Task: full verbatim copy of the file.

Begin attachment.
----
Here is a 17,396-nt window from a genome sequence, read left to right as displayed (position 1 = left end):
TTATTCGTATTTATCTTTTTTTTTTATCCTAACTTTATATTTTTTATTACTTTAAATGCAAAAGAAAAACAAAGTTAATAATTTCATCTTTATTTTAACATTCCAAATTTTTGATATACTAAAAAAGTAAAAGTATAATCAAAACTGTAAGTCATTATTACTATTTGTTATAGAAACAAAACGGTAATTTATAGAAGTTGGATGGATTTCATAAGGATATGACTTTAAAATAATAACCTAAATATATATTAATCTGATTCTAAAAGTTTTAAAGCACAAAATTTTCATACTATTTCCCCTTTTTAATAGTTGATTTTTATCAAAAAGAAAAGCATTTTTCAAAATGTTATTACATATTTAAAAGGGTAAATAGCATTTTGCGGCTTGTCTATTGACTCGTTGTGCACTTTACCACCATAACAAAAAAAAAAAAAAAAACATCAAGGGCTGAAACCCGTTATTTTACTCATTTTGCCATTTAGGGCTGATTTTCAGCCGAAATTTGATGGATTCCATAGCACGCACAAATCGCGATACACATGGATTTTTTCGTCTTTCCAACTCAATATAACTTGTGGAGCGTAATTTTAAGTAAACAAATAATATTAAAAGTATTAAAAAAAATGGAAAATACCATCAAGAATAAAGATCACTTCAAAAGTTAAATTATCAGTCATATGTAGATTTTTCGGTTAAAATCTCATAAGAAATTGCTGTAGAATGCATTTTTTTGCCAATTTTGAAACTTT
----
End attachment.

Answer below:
Here is a 17,396-nt window from a genome sequence, read left to right as displayed (position 1 = left end):
TTATTCGTATTTATCTTTTTTTTTTATCCTAACTTTATATTTTTTATTACTTTAAATGCAAAAGAAAAACAAAGTTAATAATTTCATCTTTATTTTAACATTCCAAATTTTTGATATACTAAAAAAGTAAAAGTATAATCAAAACTGTAAGTCATTATTACTATTTGTTATAGAAACAAAACGGTAATTTATAGAAGTTGGATGGATTTCATAAGGATATGACTTTAAAATAATAACCTAAATATATATTAATCTGATTCTAAAAGTTTTAAAGCACAAAATTTTCATACTATTTCCCCTTTTTAATAGTTGATTTTTATCAAAAAGAAAAGCATTTTTCAAAATGTTATTACATATTTAAAAGGGTAAATAGCATTTTGCGGCTTGTCTATTGACTCGTTGTGCACTTTACCACCATAACAAAAAAAAAAAAAAAAACATCAAGGGCTGAAACCCGTTATTTTACTCATTTTGCCATTTAGGGCTGATTTTCAGCCGAAATTTGATGGATTCCATAGCACGCACAAATCGCGATACACATGGATTTTTTCGTCTTTCCAACTCAATATAACTTGTGGAGCGTAATTTTAAGTAAACAAATAATATTAAAAGTATTAAAAAAAATGGAAAATACCATCAAGAATAAAGATCACTTCAAAAGTTAAATTATCAGTCATATGTAGATTTTTCGGTTAAAATCTCATAAGAAATTGCTGTAGAATGCATTTTTTTGCCAATTTTGAAACTTT